for a used satellite, Dr Atta said, the cost of a new satellite is $ 250
to $ 300 million in the international market with a 15 years life cycle.
This Pakistan’s satellite will be covering areas between Europe,
Middle East, South East and Central Asia and Africa, and shall be positioned
before April 30, 2003. He said, Pakistan is negotiating for the purchase
of another satellite with Russian and American firms. This satellite now
being purchased, will have 30 to 35 transponders while Pakistan needs
only three to four for its requirement and the remaining could be used
for commercial purposes.
The decision to buy Huges was taken by a committee under the chairmanship
of Dr. Atta and consisiting of seceratary IT & Telecom, Secretary
Finance, Duepty Chairman Planning commission, D.G.SPD (Strategic Planning
Division), Chairman PTA(Pakistan Telecommunication Authority), Chairman
NTC(National Telecommunication Corporation) Chairman PTCL(Pakistan TeleCommunictions
Limited) and Chairman SUPARCO (Space & Upper Atmospheric Research
Commission). The committee’s plan is to develop a satellite within
this breathing space of five years. For this purpose, SUPARCO has been
directed to submit a PC-1.
The urgency to place its first satellite in the Geo-Stationary Orbit was
realised in the middle of last year, by which time Pakistan had already
lost four of its five allotted space slots. The five slots were allotted
to Pakistan by ITU (International Telecommunication Union), way back in
1984, but the country failed to launch any satellite till 1995. That year
Pakistan again applied for and received the five slots, but once again
the government failed to put up a satellite in orbit, losing four of it
slots in the process. According to officials, if Pakistan failed to launch
its satellite by April 19, 2003, the country will loose its fifth and
last 38-degree east slot, and the availability of these space slots is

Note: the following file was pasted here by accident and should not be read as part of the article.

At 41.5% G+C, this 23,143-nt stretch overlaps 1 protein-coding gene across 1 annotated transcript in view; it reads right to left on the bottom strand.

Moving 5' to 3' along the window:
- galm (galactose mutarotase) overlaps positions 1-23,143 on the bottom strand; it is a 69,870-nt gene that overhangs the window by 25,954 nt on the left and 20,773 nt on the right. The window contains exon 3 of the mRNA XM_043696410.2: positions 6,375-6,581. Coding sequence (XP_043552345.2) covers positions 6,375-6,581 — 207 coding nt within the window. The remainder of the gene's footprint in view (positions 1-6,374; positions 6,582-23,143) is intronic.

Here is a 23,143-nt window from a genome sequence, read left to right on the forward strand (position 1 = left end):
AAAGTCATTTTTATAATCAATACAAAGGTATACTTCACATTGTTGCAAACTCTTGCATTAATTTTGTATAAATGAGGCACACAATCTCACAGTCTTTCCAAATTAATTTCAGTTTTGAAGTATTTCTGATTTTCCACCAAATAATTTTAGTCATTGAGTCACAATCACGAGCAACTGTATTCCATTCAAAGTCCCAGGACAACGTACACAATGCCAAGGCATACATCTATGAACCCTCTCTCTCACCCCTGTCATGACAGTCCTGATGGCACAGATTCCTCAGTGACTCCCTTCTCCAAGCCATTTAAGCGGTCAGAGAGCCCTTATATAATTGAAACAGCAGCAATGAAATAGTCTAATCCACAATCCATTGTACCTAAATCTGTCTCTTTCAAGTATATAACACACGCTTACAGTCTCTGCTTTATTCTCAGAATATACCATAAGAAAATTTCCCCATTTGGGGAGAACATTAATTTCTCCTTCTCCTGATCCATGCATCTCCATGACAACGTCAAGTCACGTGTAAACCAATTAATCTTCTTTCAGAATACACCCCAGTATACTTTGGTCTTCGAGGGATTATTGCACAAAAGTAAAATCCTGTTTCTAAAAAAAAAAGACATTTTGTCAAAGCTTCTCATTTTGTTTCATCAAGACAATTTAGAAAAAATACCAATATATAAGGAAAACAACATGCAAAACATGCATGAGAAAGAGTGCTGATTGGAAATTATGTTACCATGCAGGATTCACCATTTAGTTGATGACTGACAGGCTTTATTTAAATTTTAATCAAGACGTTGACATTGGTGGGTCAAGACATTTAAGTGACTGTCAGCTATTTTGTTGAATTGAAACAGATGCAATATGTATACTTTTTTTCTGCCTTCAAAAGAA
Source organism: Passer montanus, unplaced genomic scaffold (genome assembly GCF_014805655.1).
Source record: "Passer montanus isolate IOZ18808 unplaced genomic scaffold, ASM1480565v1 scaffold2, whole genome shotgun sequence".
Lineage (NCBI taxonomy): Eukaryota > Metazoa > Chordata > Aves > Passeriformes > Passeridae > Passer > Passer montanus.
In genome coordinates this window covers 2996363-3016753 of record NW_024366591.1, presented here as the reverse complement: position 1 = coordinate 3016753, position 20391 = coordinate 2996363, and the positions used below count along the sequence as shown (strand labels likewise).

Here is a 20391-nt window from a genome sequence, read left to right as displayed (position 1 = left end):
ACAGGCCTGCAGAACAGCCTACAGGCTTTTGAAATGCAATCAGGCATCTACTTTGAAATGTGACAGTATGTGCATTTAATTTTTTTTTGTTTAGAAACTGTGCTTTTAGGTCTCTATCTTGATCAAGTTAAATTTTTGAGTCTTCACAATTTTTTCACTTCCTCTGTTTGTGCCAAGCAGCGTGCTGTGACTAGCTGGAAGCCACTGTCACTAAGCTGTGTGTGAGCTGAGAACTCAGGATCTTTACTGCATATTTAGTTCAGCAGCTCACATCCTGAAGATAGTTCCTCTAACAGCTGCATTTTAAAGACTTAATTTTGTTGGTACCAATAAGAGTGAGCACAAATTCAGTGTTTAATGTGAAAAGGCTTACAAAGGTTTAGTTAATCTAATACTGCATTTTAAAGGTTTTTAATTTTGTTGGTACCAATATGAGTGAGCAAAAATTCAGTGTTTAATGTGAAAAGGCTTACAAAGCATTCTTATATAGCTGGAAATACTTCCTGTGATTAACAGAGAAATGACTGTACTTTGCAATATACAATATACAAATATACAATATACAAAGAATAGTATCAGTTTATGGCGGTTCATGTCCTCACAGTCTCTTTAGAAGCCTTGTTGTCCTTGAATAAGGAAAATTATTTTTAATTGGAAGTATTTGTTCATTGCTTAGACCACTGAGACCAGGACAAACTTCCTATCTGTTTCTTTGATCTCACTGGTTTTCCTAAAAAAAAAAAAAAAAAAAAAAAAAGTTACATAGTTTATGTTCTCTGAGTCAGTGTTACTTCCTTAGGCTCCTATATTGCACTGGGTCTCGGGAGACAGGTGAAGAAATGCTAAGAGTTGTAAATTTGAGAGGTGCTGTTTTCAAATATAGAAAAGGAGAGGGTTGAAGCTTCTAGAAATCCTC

getting difficult every day.
Pakistan’s Science and Technology Minister, dr Atta-ur Rehman said
retention of the slot was important from commercial and strategic points
of view as it would assure retention of a foothold in space. Air Vice
Marshall Azhar Maud, Chairman NTC, said that a geo stationary satellite
could be used to secure defence communication, act as a lookout for a
missile attack and detect any nuclear detonation or explosion. M Nasim
Shah of the Space and Upper Atmosphere Research Commission(SUPARCO) said
that the technology is vital for making the nuclear command and control
Pakistan has nuclear weapons, as does neighbouring India, which already
has a series of satellites in orbit. In recent months, Pakistan and India
had been engaged in serious sabre-rattling over territorial and various
other political disputes. Shah, however, said that satellites could contribute
to peace and stability by providing timely intelligence on one’s
adversary and by reducing suspicions of “warlike intentions”.
It can also provide early warning regarding potential threats. A satellite
designed to detect the launch of ballistic missiles bolsters deterrence
by improving the likelihood that either side could retaliate effectively,
he said. In addition, it can ensure that reliable links between countries
would be available for crisis management.
Officials at the science and technology ministry, however, are insistent
that the leased satellite would be used only for commercial purposes.
In an interview, Salman Ansari, advisor to the science ministry, called
the leased satellite a “win-win” commercial venture for Pakistan
since 38 East is a pivotal slot. He pointed out that the satellite’s
footprints fall on the commercially hot markets of India, Sri Lanka, Afghanistan,
Africa and Europe. “We can very easily recover the cost of the present
satellite as Pakistan’s current total use of transponder is not
more than four,” said Ansari. “The remaining we can sell to
other countries’ telecommunication or broadcasting companies.”
While inviting international tenders in February for the leased satellite,
the ministry said that recent developments in Pakistan and in Afghanistan